Children should be seen and not heard. This was a common belief of her time, but one strongly rejected by Lucy Sprague Mitchell. Growing up in a well-to-do family, where children's days were rigidly "scheduled" and expectations of her were high, young Lucy came to feel that she was incapable of pleasing her parents, that she was an in-adequate person. Yet these feelings gave her the impetus to seek new ideas about child rearing and education. Ultimately, she founded a college on those ideas.
Although higher education was still uncommon for young women, Mitchell entered Radcliffe College in 1896. Studying John Dewey's theories, she was especially impressed with his idea of education as a "social function," connecting the child to the experiences of others.
After graduation, and a series of jobs, Mitchell became the first Dean of Women at the University of California at Berkeley. This was at a time when women were beginning to organize at the university, preparing to acquire rights and privileges denied them simply because of their gender.
With some clear goals in mind, Mitchell left California for New York in 1913 and started the Bureau of Educational Experiences, which coordinated and sponsored experimental schools around the country and maintained its own nursery school. She promoted the development of healthy, emotionally secure children, "whole children" as she called them, as a way of building toward a "progressive, humanistic society."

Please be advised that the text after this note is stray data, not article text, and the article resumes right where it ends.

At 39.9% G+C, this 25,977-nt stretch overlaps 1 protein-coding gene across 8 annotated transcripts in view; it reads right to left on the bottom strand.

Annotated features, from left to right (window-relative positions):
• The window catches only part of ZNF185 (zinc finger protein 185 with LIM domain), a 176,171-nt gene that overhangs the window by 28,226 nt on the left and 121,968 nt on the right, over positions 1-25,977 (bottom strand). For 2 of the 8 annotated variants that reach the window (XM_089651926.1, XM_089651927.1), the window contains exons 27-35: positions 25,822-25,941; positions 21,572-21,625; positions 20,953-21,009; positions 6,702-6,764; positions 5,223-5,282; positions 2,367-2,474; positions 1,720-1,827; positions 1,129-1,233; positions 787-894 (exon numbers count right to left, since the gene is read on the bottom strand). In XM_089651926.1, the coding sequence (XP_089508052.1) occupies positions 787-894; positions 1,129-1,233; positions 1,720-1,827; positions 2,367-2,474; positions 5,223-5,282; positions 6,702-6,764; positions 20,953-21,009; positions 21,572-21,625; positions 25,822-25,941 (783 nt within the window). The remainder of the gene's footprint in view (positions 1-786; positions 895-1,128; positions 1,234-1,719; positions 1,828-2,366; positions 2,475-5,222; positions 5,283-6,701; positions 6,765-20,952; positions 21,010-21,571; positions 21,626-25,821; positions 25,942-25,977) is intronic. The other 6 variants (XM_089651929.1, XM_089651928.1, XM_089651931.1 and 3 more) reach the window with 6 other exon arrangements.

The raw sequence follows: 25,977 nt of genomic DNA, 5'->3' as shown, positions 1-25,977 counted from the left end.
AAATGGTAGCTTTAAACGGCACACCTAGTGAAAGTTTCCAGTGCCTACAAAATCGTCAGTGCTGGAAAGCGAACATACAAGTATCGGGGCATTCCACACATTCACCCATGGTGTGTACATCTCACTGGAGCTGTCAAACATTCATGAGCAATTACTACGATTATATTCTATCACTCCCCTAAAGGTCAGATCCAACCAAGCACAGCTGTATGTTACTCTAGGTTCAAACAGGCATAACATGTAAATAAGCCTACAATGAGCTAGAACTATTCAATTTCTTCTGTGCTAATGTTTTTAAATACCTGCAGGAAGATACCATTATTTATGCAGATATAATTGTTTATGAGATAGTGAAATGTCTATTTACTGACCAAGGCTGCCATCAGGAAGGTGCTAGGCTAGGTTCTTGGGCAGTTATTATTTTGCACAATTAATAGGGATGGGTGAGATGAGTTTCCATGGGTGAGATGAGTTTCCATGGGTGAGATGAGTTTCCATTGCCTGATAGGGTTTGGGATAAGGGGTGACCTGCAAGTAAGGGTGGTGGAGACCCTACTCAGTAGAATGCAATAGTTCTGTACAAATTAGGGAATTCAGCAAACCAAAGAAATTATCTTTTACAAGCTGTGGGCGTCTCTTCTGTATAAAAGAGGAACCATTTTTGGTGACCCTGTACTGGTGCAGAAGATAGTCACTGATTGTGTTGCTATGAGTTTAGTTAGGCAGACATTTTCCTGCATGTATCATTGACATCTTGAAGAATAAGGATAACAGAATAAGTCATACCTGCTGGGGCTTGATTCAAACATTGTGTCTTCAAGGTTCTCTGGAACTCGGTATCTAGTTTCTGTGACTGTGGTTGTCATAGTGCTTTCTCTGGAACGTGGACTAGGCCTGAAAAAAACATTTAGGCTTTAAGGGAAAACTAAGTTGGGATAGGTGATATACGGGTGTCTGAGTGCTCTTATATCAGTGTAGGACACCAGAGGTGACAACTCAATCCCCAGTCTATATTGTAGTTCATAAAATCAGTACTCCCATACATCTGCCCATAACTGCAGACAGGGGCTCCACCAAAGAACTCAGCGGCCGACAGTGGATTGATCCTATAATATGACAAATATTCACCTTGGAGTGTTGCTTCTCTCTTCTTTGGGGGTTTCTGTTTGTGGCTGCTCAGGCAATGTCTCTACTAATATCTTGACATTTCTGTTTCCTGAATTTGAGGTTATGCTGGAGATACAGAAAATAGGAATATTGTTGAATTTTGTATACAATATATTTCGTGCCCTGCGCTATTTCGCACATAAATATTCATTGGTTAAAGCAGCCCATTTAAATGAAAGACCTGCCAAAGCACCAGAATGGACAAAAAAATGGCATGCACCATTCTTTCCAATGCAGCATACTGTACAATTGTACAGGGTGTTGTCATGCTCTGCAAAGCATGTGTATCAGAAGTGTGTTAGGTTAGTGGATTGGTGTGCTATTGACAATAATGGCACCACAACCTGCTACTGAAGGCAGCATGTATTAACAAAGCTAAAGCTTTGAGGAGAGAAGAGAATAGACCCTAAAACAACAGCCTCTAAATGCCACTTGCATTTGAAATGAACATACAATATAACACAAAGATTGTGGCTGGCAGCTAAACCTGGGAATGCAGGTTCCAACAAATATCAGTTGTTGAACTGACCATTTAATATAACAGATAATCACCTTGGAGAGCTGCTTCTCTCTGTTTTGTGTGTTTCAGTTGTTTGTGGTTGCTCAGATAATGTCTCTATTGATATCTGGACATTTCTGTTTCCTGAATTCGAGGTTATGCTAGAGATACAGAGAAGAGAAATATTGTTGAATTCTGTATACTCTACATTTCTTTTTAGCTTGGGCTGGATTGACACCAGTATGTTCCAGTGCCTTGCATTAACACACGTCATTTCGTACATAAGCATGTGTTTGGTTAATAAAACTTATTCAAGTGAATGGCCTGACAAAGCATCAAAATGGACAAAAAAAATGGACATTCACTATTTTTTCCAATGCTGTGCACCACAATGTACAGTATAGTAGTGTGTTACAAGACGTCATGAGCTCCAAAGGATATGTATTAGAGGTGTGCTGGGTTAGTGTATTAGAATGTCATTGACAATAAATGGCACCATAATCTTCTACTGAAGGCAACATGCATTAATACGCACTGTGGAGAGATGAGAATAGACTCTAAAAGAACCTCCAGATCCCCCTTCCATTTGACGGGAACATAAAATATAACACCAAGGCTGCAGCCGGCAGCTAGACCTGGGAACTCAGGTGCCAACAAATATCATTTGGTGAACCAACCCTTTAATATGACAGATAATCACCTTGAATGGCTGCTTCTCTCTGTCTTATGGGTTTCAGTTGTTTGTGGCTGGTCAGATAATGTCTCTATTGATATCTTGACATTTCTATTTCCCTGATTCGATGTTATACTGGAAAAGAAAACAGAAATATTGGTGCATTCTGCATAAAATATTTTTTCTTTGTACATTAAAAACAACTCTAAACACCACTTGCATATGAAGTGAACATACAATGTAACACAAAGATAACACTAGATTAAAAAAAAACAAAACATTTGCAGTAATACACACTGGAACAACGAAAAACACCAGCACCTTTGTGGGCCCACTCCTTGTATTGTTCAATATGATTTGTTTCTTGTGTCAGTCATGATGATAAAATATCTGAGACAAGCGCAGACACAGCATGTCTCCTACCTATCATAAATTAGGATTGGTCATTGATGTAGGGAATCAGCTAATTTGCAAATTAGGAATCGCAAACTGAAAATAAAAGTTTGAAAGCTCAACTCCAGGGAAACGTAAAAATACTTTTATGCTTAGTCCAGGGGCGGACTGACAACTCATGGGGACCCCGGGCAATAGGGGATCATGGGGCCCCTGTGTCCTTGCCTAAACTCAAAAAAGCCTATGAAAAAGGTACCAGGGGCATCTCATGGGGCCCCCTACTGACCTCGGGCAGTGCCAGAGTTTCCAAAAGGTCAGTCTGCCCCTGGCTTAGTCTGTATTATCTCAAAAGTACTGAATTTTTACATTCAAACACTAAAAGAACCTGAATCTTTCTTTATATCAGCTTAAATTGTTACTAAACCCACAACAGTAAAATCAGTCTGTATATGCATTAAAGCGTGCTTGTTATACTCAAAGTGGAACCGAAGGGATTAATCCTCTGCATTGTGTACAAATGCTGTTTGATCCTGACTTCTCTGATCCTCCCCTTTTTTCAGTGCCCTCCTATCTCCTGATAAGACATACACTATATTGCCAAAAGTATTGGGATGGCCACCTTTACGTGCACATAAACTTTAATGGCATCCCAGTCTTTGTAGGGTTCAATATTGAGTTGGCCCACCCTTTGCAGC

Many curriculum ideas came from Caroline Pratt, whose "Play School" was sponsored by the Bureau. The curriculum was child-centered, promoting the growth of the whole child by focusing on each child's mental, physical, emotional, and social needs. In addition to the school, the community was also seen as the children's learning ground.
In October of 1930, Mitchell expanded the Bureau of Educational Experiences to include a teacher training school. The idea for the school was to educate the "whole teacher" in keeping with the philosophy of developing the "whole child." It was vital for the adult to nurture her own growth in order to nurture the growth of a child. When the Bureau relocated to 69 Bank Street, the school became Bank Street College.
Mitchell's early conflicts, which centered on how to grow and change as a female living at the turn of the century, set the stage for the Bank Street model of education. The school became known not only for its contribution to the early education of young children, but for enhancing the development of its faculty, including helping them recognize social problems and their responsibilities to the world at large.
This article originally appeared in the April, 2001 issue of Early Childhood Today.